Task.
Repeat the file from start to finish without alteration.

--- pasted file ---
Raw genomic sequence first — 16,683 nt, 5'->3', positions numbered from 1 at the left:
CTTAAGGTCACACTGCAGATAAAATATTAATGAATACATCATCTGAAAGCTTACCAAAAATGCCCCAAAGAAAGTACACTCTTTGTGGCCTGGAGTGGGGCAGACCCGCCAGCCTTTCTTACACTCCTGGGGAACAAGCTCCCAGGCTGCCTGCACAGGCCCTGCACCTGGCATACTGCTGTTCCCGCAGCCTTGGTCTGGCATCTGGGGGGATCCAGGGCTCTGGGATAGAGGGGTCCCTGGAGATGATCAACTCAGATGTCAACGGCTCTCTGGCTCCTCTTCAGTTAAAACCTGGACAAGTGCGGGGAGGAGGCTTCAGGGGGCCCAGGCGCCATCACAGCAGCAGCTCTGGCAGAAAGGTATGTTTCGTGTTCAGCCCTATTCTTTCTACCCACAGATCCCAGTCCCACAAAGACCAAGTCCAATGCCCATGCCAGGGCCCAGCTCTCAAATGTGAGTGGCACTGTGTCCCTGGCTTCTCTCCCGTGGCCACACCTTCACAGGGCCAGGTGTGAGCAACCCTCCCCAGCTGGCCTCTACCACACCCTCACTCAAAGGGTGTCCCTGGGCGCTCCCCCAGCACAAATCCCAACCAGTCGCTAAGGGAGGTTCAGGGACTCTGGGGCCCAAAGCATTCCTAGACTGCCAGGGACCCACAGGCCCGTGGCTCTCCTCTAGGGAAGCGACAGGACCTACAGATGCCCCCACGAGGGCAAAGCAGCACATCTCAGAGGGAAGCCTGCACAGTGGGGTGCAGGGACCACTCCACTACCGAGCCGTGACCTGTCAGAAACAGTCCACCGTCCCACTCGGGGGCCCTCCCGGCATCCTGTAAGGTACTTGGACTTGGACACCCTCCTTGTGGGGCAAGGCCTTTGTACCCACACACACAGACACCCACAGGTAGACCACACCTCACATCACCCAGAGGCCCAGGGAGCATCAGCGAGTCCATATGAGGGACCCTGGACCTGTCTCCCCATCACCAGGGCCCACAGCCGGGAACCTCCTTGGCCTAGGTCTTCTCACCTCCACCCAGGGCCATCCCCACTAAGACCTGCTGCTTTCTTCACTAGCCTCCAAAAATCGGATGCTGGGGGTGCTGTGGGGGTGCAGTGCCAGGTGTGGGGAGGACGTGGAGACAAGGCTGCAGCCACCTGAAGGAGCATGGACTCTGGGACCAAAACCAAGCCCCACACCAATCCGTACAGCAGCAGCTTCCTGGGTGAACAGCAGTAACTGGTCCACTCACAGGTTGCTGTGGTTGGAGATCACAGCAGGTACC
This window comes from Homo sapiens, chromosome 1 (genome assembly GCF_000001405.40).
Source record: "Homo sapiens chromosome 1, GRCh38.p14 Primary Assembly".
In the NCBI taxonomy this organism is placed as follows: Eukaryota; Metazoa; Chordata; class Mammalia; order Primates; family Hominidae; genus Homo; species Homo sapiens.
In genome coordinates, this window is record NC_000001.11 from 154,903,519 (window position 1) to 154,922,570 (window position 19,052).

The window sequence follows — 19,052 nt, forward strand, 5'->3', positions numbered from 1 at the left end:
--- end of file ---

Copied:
Raw genomic sequence first — 16,683 nt, 5'->3', positions numbered from 1 at the left:
CTTAAGGTCACACTGCAGATAAAATATTAATGAATACATCATCTGAAAGCTTACCAAAAATGCCCCAAAGAAAGTACACTCTTTGTGGCCTGGAGTGGGGCAGACCCGCCAGCCTTTCTTACACTCCTGGGGAACAAGCTCCCAGGCTGCCTGCACAGGCCCTGCACCTGGCATACTGCTGTTCCCGCAGCCTTGGTCTGGCATCTGGGGGGATCCAGGGCTCTGGGATAGAGGGGTCCCTGGAGATGATCAACTCAGATGTCAACGGCTCTCTGGCTCCTCTTCAGTTAAAACCTGGACAAGTGCGGGGAGGAGGCTTCAGGGGGCCCAGGCGCCATCACAGCAGCAGCTCTGGCAGAAAGGTATGTTTCGTGTTCAGCCCTATTCTTTCTACCCACAGATCCCAGTCCCACAAAGACCAAGTCCAATGCCCATGCCAGGGCCCAGCTCTCAAATGTGAGTGGCACTGTGTCCCTGGCTTCTCTCCCGTGGCCACACCTTCACAGGGCCAGGTGTGAGCAACCCTCCCCAGCTGGCCTCTACCACACCCTCACTCAAAGGGTGTCCCTGGGCGCTCCCCCAGCACAAATCCCAACCAGTCGCTAAGGGAGGTTCAGGGACTCTGGGGCCCAAAGCATTCCTAGACTGCCAGGGACCCACAGGCCCGTGGCTCTCCTCTAGGGAAGCGACAGGACCTACAGATGCCCCCACGAGGGCAAAGCAGCACATCTCAGAGGGAAGCCTGCACAGTGGGGTGCAGGGACCACTCCACTACCGAGCCGTGACCTGTCAGAAACAGTCCACCGTCCCACTCGGGGGCCCTCCCGGCATCCTGTAAGGTACTTGGACTTGGACACCCTCCTTGTGGGGCAAGGCCTTTGTACCCACACACACAGACACCCACAGGTAGACCACACCTCACATCACCCAGAGGCCCAGGGAGCATCAGCGAGTCCATATGAGGGACCCTGGACCTGTCTCCCCATCACCAGGGCCCACAGCCGGGAACCTCCTTGGCCTAGGTCTTCTCACCTCCACCCAGGGCCATCCCCACTAAGACCTGCTGCTTTCTTCACTAGCCTCCAAAAATCGGATGCTGGGGGTGCTGTGGGGGTGCAGTGCCAGGTGTGGGGAGGACGTGGAGACAAGGCTGCAGCCACCTGAAGGAGCATGGACTCTGGGACCAAAACCAAGCCCCACACCAATCCGTACAGCAGCAGCTTCCTGGGTGAACAGCAGTAACTGGTCCACTCACAGGTTGCTGTGGTTGGAGATCACAGCAGGTACC
This window comes from Homo sapiens, chromosome 1 (genome assembly GCF_000001405.40).
Source record: "Homo sapiens chromosome 1, GRCh38.p14 Primary Assembly".
In the NCBI taxonomy this organism is placed as follows: Eukaryota; Metazoa; Chordata; class Mammalia; order Primates; family Hominidae; genus Homo; species Homo sapiens.
In genome coordinates, this window is record NC_000001.11 from 154,903,519 (window position 1) to 154,922,570 (window position 19,052).

The window sequence follows — 19,052 nt, forward strand, 5'->3', positions numbered from 1 at the left end: